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Why We Worry About the Wrong Things
jtogonon | December 7, 2006 at 03:57 amby
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Why, indeed, do we worry most about the things we shouldn't? This TIME article might help enlighten us:
Shadowed by peril as we are, you would think we'd get pretty good at distinguishing the risks likeliest to do us in from the ones that are statistical long shots. But you would be wrong. We agonize over avian flu, which to date has killed precisely no one in the U.S., but have to be cajoled into getting vaccinated for the common flu, which contributes to the deaths of 36,000 Americans each year. We wring our hands over the mad cow pathogen that might be (but almost certainly isn't) in our hamburger and worry far less about the cholesterol that contributes to the heart disease that kills 700,000 of us annually.
The writer then shows us the following reasons based on research:
- Which risks get excessive attention and which get overlooked depends on
a hierarchy of factors. Perhaps the most important is dread. For most
creatures, all death is created pretty much equal. Whether you're eaten
by a lion or drowned in a river, your time on the savanna is over.
That's not the way humans see things. The more pain or suffering
something causes, the more we tend to fear it; the cleaner or at least
quicker the death, the less it troubles us. "We dread anything that
poses a greater risk for cancer more than the things that injure us in
a traditional way, like an auto crash," says Slovic. "That's the dread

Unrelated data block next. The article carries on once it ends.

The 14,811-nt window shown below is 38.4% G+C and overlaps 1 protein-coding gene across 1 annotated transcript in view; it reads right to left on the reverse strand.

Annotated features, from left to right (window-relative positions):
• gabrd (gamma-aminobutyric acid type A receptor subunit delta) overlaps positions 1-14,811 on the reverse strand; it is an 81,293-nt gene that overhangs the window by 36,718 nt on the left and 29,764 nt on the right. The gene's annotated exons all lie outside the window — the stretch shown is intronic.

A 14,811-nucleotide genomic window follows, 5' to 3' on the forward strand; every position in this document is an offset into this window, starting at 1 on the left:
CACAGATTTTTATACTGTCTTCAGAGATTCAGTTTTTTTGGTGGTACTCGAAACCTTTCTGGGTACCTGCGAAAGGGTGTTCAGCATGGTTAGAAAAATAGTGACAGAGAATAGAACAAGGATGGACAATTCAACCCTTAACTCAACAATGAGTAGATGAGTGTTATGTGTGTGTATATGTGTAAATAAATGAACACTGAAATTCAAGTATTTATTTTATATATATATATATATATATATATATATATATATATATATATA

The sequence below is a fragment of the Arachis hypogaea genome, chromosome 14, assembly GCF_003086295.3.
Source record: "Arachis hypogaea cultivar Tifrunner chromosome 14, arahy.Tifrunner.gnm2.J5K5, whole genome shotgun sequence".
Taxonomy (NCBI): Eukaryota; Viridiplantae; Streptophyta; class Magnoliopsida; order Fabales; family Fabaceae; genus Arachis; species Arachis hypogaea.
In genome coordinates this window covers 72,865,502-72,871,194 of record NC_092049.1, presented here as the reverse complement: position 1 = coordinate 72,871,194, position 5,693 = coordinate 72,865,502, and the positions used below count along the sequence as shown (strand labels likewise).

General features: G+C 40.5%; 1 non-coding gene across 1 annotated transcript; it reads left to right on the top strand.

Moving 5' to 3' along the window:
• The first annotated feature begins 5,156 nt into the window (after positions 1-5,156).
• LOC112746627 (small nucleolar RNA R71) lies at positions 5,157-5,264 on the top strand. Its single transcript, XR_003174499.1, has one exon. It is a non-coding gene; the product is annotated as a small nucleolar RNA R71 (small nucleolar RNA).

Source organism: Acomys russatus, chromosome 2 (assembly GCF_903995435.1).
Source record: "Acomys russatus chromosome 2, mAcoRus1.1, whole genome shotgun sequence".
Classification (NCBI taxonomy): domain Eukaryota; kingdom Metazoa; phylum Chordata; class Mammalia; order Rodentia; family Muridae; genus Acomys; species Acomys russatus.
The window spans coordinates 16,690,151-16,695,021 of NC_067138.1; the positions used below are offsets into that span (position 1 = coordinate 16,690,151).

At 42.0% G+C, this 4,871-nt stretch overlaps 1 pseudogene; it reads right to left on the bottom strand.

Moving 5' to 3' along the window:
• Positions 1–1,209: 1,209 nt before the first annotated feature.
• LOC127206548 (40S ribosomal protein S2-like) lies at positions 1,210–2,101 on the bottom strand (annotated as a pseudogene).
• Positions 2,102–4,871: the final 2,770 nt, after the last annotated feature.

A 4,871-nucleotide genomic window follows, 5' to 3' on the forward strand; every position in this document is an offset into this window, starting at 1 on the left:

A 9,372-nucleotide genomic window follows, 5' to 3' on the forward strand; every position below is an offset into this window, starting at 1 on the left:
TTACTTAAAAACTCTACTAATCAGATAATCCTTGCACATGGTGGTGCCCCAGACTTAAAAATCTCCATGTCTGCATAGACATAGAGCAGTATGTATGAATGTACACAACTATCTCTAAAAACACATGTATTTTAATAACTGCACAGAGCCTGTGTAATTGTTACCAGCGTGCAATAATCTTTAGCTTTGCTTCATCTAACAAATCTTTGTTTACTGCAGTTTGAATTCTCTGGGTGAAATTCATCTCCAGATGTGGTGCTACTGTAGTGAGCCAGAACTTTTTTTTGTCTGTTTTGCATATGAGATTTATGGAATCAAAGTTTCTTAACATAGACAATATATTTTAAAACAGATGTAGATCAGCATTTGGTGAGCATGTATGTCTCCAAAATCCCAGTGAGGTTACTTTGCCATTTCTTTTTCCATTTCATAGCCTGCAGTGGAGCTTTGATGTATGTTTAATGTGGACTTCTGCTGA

factor." In other words, the more we dread, the more anxious we get,
and the more anxious we get, the less precisely we calculate the odds
of the thing actually happening.
- Unfamiliar threats are similarly scarier than familiar ones. The next
E. coli outbreak is unlikely to shake you up as much as the previous
one, and any that follow will trouble you even less. In some respects,
this is a good thing, particularly if the initial reaction was
excessive. But it's also unavoidable given our tendency to habituate to
any unpleasant stimulus, from pain and sorrow to a persistent car alarm.
- We similarly misjudge risk if we feel we have some control over it,
even if it's an illusory sense. The decision to drive instead of fly is
the most commonly cited example, probably because it's such a good one.
Behind the wheel, we're in charge; in the passenger seat of a crowded
airline, we might as well be cargo. So white-knuckle flyers routinely
choose the car, heedless of the fact that at most a few hundred people
die in U.S. commercial airline crashes in a year, compared with 44,000
killed in motor-vehicle wrecks. The most white-knuckle time of all was
post--Sept. 11, when even confident flyers took to the roads. Not
surprisingly, from October through December 2001 there were 1,000 more
highway fatalities than in the same period the year before, in part
because there were simply more cars around. "It was called the '9/11
effect.' It produced a third again as many fatalities as the terrorist
attacks," says David Ropeik, an independent risk consultant and a
former annual instructor at the Harvard School of Public Health.
- Then too there's what Ropeik and others call "optimism bias," the thing
that makes us glower when we see someone driving erratically while
talking on a cell phone, even if we've done the very same thing,
perhaps on the very same day. We tell ourselves we're different,
because our call was shorter or our business was urgent or we were able
to pay attention to the road even as we talked. What optimism bias
comes down to, however, is the convenient belief that risks that apply
to other people don't apply to us.
- Finally, and for many of us irresistibly, there's the irrational way we
react to risky behavior that also confers some benefit. It would be a
lot easier to acknowledge the perils of smoking cigarettes or eating
too much ice cream if they weren't such pleasures. Drinking too much
confers certain benefits too, as do risky sex, recreational drugs and
uncounted other indulgences. This is especially true since, in most
cases, the gratification is immediate and the penalty, if it comes at
all, comes later. With enough time and enough temptation, we can talk
ourselves into ignoring almost any long-term costs. "These things are
fun or hip, even if they can be lethal," says Ropeik. "And that
pleasure is a benefit we weigh."